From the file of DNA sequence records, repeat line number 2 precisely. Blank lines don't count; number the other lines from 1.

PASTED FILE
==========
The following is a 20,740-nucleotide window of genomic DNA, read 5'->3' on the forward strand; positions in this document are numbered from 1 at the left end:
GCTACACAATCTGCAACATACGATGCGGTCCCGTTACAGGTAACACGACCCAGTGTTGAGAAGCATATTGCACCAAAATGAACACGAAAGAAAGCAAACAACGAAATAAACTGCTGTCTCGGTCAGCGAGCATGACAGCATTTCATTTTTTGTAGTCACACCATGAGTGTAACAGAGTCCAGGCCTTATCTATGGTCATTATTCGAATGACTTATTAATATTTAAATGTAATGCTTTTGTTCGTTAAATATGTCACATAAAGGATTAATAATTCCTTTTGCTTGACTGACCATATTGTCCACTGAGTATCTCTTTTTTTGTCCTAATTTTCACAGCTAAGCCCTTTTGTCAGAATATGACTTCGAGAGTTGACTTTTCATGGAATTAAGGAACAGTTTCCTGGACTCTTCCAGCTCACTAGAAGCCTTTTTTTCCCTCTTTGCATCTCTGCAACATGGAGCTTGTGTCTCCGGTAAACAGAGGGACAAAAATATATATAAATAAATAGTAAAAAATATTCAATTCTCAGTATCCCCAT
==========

GCTACACAATCTGCAACATACGATGCGGTCCCGTTACAGGTAACACGACCCAGTGTTGAGAAGCATATTGCACCAAAATGAACACGAAAGAAAGCAAACAACGAAATAAACTGCTGTCTCGGTCAGCGAGCATGACAGCATTTCATTTTTTGTAGTCACACCATGAGTGTAACAGAGTCCAGGCCTTATCTATGGTCATTATTCGAATGACTTATTAATATTTAAATGTAATGCTTTTGTTCGTTAAATATGTCACATAAAGGATTAATAATTCCTTTTGCTTGACTGACCATATTGTCCACTGAGTATCTCTTTTTTTGTCCTAATTTTCACAGCTAAGCCCTTTTGTCAGAATATGACTTCGAGAGTTGACTTTTCATGGAATTAAGGAACAGTTTCCTGGACTCTTCCAGCTCACTAGAAGCCTTTTTTTCCCTCTTTGCATCTCTGCAACATGGAGCTTGTGTCTCCGGTAAACAGAGGGACAAAAATATATATAAATAAATAGTAAAAAATATTCAATTCTCAGTATCCCCAT